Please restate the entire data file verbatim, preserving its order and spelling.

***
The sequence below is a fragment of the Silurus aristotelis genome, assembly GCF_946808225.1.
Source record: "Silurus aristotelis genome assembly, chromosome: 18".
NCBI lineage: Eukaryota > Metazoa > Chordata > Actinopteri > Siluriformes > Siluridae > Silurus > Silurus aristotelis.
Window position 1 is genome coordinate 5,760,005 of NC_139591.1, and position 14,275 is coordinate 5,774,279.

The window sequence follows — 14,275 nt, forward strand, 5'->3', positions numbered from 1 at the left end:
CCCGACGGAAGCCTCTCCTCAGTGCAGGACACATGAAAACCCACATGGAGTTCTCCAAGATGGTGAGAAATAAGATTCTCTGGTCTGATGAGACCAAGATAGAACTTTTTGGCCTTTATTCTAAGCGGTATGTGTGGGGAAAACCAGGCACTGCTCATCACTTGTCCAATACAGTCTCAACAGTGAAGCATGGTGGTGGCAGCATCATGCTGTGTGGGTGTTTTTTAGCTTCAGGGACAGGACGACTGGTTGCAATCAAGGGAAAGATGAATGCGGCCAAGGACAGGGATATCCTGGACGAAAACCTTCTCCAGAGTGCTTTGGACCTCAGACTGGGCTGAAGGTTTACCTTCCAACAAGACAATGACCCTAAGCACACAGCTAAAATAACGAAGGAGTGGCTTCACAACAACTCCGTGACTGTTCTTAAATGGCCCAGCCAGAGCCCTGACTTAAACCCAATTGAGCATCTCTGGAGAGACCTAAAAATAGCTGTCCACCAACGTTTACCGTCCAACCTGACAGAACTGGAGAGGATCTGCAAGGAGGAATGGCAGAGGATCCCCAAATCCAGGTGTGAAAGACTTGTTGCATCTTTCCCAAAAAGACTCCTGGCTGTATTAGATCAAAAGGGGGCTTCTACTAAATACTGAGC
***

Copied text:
The sequence below is a fragment of the Silurus aristotelis genome, assembly GCF_946808225.1.
Source record: "Silurus aristotelis genome assembly, chromosome: 18".
NCBI lineage: Eukaryota > Metazoa > Chordata > Actinopteri > Siluriformes > Siluridae > Silurus > Silurus aristotelis.
Window position 1 is genome coordinate 5,760,005 of NC_139591.1, and position 14,275 is coordinate 5,774,279.

The window sequence follows — 14,275 nt, forward strand, 5'->3', positions numbered from 1 at the left end:
CCCGACGGAAGCCTCTCCTCAGTGCAGGACACATGAAAACCCACATGGAGTTCTCCAAGATGGTGAGAAATAAGATTCTCTGGTCTGATGAGACCAAGATAGAACTTTTTGGCCTTTATTCTAAGCGGTATGTGTGGGGAAAACCAGGCACTGCTCATCACTTGTCCAATACAGTCTCAACAGTGAAGCATGGTGGTGGCAGCATCATGCTGTGTGGGTGTTTTTTAGCTTCAGGGACAGGACGACTGGTTGCAATCAAGGGAAAGATGAATGCGGCCAAGGACAGGGATATCCTGGACGAAAACCTTCTCCAGAGTGCTTTGGACCTCAGACTGGGCTGAAGGTTTACCTTCCAACAAGACAATGACCCTAAGCACACAGCTAAAATAACGAAGGAGTGGCTTCACAACAACTCCGTGACTGTTCTTAAATGGCCCAGCCAGAGCCCTGACTTAAACCCAATTGAGCATCTCTGGAGAGACCTAAAAATAGCTGTCCACCAACGTTTACCGTCCAACCTGACAGAACTGGAGAGGATCTGCAAGGAGGAATGGCAGAGGATCCCCAAATCCAGGTGTGAAAGACTTGTTGCATCTTTCCCAAAAAGACTCCTGGCTGTATTAGATCAAAAGGGGGCTTCTACTAAATACTGAGC